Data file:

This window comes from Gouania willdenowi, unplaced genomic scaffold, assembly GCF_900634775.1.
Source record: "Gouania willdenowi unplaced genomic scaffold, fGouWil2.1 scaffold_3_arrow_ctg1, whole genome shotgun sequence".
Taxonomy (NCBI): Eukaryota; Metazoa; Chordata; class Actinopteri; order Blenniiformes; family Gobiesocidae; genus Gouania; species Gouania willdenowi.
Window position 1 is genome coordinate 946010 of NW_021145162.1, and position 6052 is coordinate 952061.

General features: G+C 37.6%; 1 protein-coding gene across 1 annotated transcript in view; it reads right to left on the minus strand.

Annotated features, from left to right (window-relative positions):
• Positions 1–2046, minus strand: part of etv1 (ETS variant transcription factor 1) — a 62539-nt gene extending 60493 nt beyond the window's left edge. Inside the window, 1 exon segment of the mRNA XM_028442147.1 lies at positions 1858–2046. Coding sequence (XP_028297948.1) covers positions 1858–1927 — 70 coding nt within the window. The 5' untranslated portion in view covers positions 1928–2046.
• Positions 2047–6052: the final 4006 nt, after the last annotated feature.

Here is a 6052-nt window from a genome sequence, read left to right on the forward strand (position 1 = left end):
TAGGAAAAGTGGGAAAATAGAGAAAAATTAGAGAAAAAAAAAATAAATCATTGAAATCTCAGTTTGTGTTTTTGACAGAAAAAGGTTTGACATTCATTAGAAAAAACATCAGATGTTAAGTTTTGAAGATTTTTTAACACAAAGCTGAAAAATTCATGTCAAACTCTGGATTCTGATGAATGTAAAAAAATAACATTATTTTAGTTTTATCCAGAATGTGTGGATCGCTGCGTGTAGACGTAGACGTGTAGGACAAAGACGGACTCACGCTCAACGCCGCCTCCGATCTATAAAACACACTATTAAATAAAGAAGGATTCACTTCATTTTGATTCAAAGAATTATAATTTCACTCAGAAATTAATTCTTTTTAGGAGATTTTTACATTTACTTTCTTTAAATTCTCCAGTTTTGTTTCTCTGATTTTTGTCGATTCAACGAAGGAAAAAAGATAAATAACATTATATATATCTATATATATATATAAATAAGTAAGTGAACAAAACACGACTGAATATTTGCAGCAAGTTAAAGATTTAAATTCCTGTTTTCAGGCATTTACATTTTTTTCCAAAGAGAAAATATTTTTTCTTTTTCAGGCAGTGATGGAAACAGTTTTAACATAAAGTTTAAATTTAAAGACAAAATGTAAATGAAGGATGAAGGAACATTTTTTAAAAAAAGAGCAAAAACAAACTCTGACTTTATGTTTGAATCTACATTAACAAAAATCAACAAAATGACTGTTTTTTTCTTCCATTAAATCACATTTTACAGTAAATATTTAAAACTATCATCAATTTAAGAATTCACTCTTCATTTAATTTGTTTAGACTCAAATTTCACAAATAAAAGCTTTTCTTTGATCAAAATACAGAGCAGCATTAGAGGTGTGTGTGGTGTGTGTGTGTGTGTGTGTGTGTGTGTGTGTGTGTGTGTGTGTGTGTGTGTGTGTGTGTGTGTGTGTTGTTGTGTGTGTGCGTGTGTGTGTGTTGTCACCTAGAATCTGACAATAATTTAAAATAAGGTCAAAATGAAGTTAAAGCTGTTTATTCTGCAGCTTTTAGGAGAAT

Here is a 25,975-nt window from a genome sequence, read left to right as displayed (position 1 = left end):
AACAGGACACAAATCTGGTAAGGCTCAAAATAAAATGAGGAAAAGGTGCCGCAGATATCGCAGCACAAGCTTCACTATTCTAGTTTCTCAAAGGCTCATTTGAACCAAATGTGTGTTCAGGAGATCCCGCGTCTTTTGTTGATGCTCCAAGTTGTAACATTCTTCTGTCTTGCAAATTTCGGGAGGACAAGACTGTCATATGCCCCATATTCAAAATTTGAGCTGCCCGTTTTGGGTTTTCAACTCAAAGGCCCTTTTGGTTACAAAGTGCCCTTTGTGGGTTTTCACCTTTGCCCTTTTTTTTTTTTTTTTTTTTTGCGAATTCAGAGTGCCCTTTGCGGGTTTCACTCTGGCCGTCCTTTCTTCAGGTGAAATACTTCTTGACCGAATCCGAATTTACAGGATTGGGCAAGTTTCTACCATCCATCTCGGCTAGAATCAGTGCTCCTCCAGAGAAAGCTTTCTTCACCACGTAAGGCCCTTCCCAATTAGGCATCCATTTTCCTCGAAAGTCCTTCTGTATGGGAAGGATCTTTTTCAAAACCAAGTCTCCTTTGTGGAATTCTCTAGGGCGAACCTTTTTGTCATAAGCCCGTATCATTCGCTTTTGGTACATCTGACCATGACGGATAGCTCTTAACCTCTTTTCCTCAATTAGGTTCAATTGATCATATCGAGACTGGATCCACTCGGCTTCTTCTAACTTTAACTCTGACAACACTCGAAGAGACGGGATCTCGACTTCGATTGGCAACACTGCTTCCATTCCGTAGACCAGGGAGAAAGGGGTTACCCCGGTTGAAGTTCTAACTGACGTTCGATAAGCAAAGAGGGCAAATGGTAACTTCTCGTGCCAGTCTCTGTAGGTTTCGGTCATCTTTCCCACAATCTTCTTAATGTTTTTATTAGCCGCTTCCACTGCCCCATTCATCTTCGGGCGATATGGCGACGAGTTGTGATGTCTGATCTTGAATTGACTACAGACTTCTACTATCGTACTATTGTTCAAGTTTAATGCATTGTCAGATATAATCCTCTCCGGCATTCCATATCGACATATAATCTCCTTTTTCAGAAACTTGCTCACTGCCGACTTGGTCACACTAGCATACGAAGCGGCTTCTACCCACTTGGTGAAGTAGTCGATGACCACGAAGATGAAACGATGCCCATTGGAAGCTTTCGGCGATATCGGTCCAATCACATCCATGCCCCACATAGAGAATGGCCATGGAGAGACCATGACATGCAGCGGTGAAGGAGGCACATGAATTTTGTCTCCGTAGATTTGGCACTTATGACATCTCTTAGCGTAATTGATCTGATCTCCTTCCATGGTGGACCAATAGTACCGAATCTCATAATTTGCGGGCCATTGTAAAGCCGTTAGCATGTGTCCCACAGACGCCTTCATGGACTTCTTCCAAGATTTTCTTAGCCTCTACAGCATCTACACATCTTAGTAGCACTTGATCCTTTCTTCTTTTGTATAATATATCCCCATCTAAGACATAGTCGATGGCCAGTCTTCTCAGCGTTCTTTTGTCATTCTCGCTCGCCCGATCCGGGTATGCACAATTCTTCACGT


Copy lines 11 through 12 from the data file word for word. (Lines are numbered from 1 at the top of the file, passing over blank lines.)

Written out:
Here is a 25,975-nt window from a genome sequence, read left to right as displayed (position 1 = left end):
AACAGGACACAAATCTGGTAAGGCTCAAAATAAAATGAGGAAAAGGTGCCGCAGATATCGCAGCACAAGCTTCACTATTCTAGTTTCTCAAAGGCTCATTTGAACCAAATGTGTGTTCAGGAGATCCCGCGTCTTTTGTTGATGCTCCAAGTTGTAACATTCTTCTGTCTTGCAAATTTCGGGAGGACAAGACTGTCATATGCCCCATATTCAAAATTTGAGCTGCCCGTTTTGGGTTTTCAACTCAAAGGCCCTTTTGGTTACAAAGTGCCCTTTGTGGGTTTTCACCTTTGCCCTTTTTTTTTTTTTTTTTTTTTGCGAATTCAGAGTGCCCTTTGCGGGTTTCACTCTGGCCGTCCTTTCTTCAGGTGAAATACTTCTTGACCGAATCCGAATTTACAGGATTGGGCAAGTTTCTACCATCCATCTCGGCTAGAATCAGTGCTCCTCCAGAGAAAGCTTTCTTCACCACGTAAGGCCCTTCCCAATTAGGCATCCATTTTCCTCGAAAGTCCTTCTGTATGGGAAGGATCTTTTTCAAAACCAAGTCTCCTTTGTGGAATTCTCTAGGGCGAACCTTTTTGTCATAAGCCCGTATCATTCGCTTTTGGTACATCTGACCATGACGGATAGCTCTTAACCTCTTTTCCTCAATTAGGTTCAATTGATCATATCGAGACTGGATCCACTCGGCTTCTTCTAACTTTAACTCTGACAACACTCGAAGAGACGGGATCTCGACTTCGATTGGCAACACTGCTTCCATTCCGTAGACCAGGGAGAAAGGGGTTACCCCGGTTGAAGTTCTAACTGACGTTCGATAAGCAAAGAGGGCAAATGGTAACTTCTCGTGCCAGTCTCTGTAGGTTTCGGTCATCTTTCCCACAATCTTCTTAATGTTTTTATTAGCCGCTTCCACTGCCCCATTCATCTTCGGGCGATATGGCGACGAGTTGTGATGTCTGATCTTGAATTGACTACAGACTTCTACTATCGTACTATTGTTCAAGTTTAATGCATTGTCAGATATAATCCTCTCCGGCATTCCATATCGACATATAATCTCCTTTTTCAGAAACTTGCTCACTGCCGACTTGGTCACACTAGCATACGAAGCGGCTTCTACCCACTTGGTGAAGTAGTCGATGACCACGAAGATGAAACGATGCCCATTGGAAGCTTTCGGCGATATCGGTCCAATCACATCCATGCCCCACATAGAGAATGGCCATGGAGAGACCATGACATGCAGCGGTGAAGGAGGCACATGAATTTTGTCTCCGTAGATTTGGCACTTATGACATCTCTTAGCGTAATTGATCTGATCTCCTTCCATGGTGGACCAATAGTACCGAATCTCATAATTTGCGGGCCATTGTAAAGCCGTTAGCATGTGTCCCACAGACGCCTTCATGGACTTCTTCCAAGATTTTCTTAGCCTCTACAGCATCTACACATCTTAGTAGCACTTGATCCTTTCTTCTTTTGTATAATATATCCCCATCTAAGACATAGTCGATGGCCAGTCTTCTCAGCGTTCTTTTGTCATTCTCGCTCGCCCGATCCGGGTATGCACAATTCTTCACGT